Governor seeks permanent pre-k funding

Aundrea Kinney photos/Review • Castle Elementary School in Oakdale is one of the District 622 schools offering free pre-k to 4-year-olds this school year. Without the Legislature supporting renewed or permanent funding, the school may no longer be able to offer any free slots in its pre-k classes.

Aundrea Kinney photos/Review • St. Mark’s Preschool is the longest running preschool in North St. Paul, according to its director, Chris Michel. However, the school is closing at the end of the current school year, largely because it can’t compete with the free pre-k slots offered in the public school system.

Funding affects District 622 and St. Mark’s Preschool differently.

Currently some 4,000 4-year-olds across Minnesota attend pre-kindergarten programs for free, thanks to temporary funding passed by the Minnesota Legislature last session.

However, if funding is not renewed or made permanent by the Legislature, public and charter schools utilizing these funds will begin to be affected during the 2019-2020 school year.

Although it would need to be passed by the Legislature to go into effect, Gov. Mark Dayton included a plan in his supplemental budget proposal released in March to make this $57 million in funding permanent. Dayton’s plan would also increase the funding by 5 percent each year.

“Governor Dayton’s Budget for a Better Minnesota could make this pre-k funding permanent and ensure families are not denied the chance to provide early education options to their kids based on the whims of legislators,” said State Sen. Susan Kent in a statement, adding, “This is an important investment for students, families, and Minnesotans across the state.”

Kent represents District 53, which includes Woodbury, Landfall and parts of Oakdale and Maplewood.


State funding helped grow District 622 pre-k

North St. Paul-Maplewood-Oakdale Public School District 622 is currently using nearly $800,000 of temporary funding to allow 144 students to attend voluntary pre-k for free. 

The number of pre-k spots would have to be reduced without the continued support of state funding, said Terri Johnson, the District 622 director of community education. The community education department manages the district’s pre-k programs.

However, it’s unlikely that all of the free pre-k slots would disappear, because the district also receives about $350,000 of ongoing funding, related to legislation passed in 2016, that allowed 76 pre-k students to attend for free this school year, and would not be affected in future years.

In the last two years in which the district received state pre-k funding, the District 622 pre-k program for 3- and 4-year-olds grew by 200 available spots, Johnson said.

District 622 Superintendent Christine Osorio said in an August 2017 interview that pre-k programs are important because they help children get acclimated to the school environment and school rituals. She added that these programs also help build pre-literacy and pre-math skills as well as motor skills, social and emotional skills, and vocabulary.

She also stressed how important pre-k programs are in closing achievement gaps, which are still very small when students are young.

“Renewing pre-k funding is a smart investment for taxpayers and it is the right thing to do,” said State Sen. Chuck Wiger, who represents District 43, which includes North St. Paul, Mahtomedi, Birchwood, Willernie and part of Maplewood, Oakdale and White Bear Lake.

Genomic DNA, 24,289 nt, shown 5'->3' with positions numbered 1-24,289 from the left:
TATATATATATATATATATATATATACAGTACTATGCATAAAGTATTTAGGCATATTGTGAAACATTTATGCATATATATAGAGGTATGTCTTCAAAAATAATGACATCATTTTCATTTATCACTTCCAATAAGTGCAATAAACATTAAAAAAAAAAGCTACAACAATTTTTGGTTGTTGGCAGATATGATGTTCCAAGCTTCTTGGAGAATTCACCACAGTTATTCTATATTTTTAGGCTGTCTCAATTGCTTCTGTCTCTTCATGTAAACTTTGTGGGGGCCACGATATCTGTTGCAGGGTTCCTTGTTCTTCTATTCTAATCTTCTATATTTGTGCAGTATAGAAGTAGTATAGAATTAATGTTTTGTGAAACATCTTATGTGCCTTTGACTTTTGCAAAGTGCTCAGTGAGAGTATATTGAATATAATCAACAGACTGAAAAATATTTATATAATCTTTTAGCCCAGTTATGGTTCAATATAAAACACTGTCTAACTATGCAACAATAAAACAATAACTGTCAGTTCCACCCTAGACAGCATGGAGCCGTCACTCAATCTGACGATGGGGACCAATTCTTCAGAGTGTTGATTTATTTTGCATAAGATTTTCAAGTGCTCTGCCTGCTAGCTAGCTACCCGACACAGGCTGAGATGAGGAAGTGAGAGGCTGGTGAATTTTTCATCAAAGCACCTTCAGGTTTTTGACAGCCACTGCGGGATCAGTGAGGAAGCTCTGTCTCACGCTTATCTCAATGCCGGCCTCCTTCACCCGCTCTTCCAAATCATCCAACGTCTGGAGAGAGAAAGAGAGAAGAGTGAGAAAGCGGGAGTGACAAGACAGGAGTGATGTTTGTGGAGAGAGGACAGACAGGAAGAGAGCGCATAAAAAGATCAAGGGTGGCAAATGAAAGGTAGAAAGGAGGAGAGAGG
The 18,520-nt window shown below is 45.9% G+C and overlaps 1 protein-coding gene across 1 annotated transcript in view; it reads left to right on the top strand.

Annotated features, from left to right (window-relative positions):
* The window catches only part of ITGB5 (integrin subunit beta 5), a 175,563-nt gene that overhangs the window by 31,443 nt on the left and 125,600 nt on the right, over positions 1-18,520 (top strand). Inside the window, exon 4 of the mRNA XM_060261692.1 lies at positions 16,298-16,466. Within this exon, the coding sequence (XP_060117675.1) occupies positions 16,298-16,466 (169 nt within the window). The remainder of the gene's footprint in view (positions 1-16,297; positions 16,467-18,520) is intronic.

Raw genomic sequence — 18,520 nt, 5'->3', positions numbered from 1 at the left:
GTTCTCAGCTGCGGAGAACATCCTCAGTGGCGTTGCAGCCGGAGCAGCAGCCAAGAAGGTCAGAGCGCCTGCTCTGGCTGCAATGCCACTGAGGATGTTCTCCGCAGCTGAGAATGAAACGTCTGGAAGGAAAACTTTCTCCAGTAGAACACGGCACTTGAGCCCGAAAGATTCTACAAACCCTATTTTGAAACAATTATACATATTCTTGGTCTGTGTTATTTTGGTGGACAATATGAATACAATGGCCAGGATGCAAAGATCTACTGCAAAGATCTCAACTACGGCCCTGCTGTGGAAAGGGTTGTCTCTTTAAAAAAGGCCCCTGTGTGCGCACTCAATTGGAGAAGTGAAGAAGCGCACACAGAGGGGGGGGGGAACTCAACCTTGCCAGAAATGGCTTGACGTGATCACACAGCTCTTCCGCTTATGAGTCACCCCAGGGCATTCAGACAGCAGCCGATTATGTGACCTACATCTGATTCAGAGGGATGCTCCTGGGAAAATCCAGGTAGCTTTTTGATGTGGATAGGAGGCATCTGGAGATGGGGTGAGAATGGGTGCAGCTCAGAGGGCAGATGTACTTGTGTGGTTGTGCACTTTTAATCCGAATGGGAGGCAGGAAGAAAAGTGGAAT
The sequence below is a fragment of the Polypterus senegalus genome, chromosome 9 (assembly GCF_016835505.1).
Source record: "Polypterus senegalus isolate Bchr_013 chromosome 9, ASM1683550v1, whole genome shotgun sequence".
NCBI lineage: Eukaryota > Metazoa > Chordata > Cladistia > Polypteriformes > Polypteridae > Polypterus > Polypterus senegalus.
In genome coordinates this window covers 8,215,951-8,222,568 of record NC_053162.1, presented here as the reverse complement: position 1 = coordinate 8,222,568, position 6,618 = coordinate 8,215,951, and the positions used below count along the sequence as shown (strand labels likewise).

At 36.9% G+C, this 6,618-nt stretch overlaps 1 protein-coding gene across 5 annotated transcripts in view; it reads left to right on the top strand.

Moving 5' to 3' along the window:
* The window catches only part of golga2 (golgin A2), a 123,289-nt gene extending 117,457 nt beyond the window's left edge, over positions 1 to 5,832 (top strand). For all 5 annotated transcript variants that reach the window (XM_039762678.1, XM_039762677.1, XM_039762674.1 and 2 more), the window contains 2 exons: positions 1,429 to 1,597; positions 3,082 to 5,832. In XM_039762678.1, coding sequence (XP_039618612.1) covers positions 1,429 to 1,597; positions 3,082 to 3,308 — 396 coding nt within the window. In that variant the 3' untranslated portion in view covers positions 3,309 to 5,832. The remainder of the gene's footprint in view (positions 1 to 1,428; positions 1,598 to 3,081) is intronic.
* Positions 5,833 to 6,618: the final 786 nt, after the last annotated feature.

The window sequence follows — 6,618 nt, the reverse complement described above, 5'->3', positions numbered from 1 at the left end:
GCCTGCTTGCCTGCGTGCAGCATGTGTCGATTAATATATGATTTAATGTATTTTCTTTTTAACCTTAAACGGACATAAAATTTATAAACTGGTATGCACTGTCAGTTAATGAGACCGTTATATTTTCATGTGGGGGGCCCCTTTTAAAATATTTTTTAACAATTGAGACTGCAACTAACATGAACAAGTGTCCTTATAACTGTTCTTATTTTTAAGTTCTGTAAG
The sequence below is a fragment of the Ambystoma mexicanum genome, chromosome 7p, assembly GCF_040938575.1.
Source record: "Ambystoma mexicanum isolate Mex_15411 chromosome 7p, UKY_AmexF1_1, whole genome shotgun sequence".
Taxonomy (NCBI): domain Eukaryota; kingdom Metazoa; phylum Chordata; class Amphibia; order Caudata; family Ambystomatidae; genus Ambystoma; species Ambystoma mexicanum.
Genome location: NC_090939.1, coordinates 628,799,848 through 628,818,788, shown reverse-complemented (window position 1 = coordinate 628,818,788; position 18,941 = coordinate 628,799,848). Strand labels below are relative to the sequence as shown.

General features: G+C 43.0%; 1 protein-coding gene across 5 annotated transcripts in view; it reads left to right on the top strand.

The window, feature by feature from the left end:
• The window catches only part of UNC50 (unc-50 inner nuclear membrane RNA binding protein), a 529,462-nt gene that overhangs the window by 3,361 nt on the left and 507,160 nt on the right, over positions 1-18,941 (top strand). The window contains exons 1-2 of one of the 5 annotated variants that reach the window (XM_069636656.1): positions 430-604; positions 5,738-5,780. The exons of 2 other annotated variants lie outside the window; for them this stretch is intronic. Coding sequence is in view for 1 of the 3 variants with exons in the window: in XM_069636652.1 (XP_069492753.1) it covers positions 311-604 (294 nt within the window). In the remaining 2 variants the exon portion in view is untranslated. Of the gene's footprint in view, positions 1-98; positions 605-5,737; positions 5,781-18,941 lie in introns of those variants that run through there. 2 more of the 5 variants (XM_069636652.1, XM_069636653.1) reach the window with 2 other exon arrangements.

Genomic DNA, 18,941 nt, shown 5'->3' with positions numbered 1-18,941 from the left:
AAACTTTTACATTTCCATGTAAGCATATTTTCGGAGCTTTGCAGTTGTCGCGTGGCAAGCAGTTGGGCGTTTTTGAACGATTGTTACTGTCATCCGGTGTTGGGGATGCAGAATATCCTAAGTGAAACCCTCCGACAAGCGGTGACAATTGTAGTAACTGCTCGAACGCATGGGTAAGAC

The downside of 

free pre-k

As much as the funding has been beneficial for the public school system, it may be at the expense of private preschool and pre-k programs in the area. Pre-k and preschool are names often used interchangeably for comparable programs serving the same age group.

After 51 years of operation, St. Mark’s Preschool will be closing its doors at the end of the 2017-2018 school year.

“With the governor pushing so much funding for the public schools, our enrollment’s declined,” said Chris Michel, director of St. Mark’s Preschool. “We just can’t fight with free.”

Tuition at the nonprofit preschool cost parents about $1,100 per student for the 2017-2018 school year.

St. Mark’s used to have two classes with 20 students each, plus a waiting list, Michel said, but this year the classes have nearly half as many students enrolled — 12 in one class and 13 students in the other.

While Michel lists the chief cause of the decline as the growing free pre-k classes offered in the District 622 system and she knows of other east metro preschools that have closed because of competition with free programs, she acknowledged that another component to the low enrollment may be that St. Mark’s doesn’t offer classes for older students, like North St. Paul’s St. Peter Catholic
School does.

This means students would have to switch to another school after preschool, and because there aren’t other classes in the building, St. Mark’s must always pay for two teachers regardless of enrollment, just in case of emergencies. 

“Every year in January we start enrollment and every year by the time summer comes we’re thinking, ‘Oh, are we going to get enough kids to fill the class?’” Michel said, adding, “I would rather go out on our terms.”

Dayton explained at a March 27 press conference that state funding for pre-k is important because some parts of Minnesota did not offer any educational programs before kindergarten, but there are public schools in neighborhoods that are now providing parents an option for their children.

Although Dayton said that “public schools are where you bring people together of all backgrounds,” he added, “What the kids need is the opportunity to be part of a quality program wherever it should be, and get the benefit of it.”


– Aundrea Kinney can be reached at 651-748-7822 or

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